bluebird bio has additional nests in Seattle, Wash., Durham, N.C., and Zug, Switzerland. For more information, visit bluebirdbio.com.
LentiGlobin and bluebird bio are trademarks of bluebird bio, Inc.
bluebird bio Forward-Looking Statements
This release contains “forward-looking statements” within the meaning of the Private Securities Litigation Reform Act of 1995, including statements regarding the company’s development and regulatory plans for the LentiGlobin for SCD product candidate, and the company’s intentions regarding the timing for providing further updates on the development of the product candidate. Any forward-looking statements are based on management’s current expectations of future events and are subject to a number of risks and uncertainties that could cause actual results to differ materially and adversely from those set forth in or implied by such forward-looking statements. These risks and uncertainties include, but are not limited to: the risk that the COVID-19 pandemic and resulting impact on our operations and healthcare systems will affect the execution of our development plans or the conduct of our clinical studies; the risk that even if LentiGlobin for SCD addresses ACS and VOC events, that it may not address progressive organ damage experienced by patients with SCD; the risk that the efficacy and safety results observed in the patients treated in our prior and ongoing clinical trials of LentiGlobin for SCD may not persist or be durable; the risk that the efficacy and safety results from our prior and ongoing clinical trials will not continue or be repeated in when treating additional patients in our ongoing or planned clinical trials; the risk that the HGB-206 and HGB-210 clinical studies as currently contemplated may be insufficient to support regulatory submissions or marketing approval in the United States and European Union; the risk that regulatory authorities will require additional information regarding our product candidate, resulting in a delay to our anticipated timelines for regulatory submissions, including our application for marketing approval. For a discussion of other risks and uncertainties, and other important factors, any of which could cause our actual results to differ from those contained in the forward-looking statements, see the section entitled “Risk Factors” in our most recent Form 10-Q, as well as discussions of potential risks, uncertainties, and other important factors in our subsequent filings with the Securities and Exchange Commission. All information in this press release is as of the date of the release, and bluebird bio undertakes no duty to update this information unless required by law.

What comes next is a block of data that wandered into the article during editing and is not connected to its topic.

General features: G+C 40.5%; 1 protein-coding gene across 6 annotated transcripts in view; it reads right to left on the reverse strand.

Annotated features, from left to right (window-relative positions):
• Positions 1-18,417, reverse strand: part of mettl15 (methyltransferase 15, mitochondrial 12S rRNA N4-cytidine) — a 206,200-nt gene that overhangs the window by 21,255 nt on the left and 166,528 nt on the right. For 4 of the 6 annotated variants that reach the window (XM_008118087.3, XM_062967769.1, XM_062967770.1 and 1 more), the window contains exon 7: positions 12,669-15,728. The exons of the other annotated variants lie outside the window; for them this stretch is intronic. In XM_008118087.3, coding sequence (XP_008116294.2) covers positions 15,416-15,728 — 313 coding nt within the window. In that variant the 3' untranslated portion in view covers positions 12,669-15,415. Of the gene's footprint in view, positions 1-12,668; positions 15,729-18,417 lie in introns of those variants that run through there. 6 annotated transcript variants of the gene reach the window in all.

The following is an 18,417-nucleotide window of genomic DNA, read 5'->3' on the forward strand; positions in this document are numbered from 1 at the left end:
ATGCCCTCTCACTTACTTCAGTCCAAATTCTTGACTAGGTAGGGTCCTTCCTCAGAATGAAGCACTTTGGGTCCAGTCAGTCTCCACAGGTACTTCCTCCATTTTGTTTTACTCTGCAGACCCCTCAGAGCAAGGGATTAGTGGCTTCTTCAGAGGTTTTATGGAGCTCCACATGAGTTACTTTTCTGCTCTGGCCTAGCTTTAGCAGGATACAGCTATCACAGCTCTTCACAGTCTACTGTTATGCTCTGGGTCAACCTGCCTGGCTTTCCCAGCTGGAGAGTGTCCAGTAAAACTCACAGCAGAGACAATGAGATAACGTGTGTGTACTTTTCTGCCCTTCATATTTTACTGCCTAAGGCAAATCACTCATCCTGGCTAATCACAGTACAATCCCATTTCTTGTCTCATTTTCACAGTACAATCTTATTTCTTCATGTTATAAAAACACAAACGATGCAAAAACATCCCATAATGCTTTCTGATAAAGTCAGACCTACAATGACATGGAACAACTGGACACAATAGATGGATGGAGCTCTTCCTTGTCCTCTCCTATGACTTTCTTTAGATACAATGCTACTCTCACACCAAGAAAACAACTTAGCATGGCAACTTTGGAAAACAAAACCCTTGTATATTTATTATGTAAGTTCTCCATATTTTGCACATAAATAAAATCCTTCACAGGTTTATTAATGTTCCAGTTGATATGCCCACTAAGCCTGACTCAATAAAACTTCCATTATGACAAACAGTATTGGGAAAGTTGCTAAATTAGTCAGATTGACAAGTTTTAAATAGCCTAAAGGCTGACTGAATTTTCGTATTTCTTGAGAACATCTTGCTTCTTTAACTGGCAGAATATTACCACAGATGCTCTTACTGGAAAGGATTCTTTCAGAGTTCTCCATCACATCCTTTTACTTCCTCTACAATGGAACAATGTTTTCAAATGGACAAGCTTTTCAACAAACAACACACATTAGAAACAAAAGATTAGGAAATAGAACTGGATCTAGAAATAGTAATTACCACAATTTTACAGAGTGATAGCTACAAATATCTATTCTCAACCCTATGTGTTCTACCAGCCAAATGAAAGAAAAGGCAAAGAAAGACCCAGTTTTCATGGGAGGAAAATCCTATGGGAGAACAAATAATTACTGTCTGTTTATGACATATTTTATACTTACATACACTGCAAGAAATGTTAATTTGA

Catherine Falcetti, 339-499-9436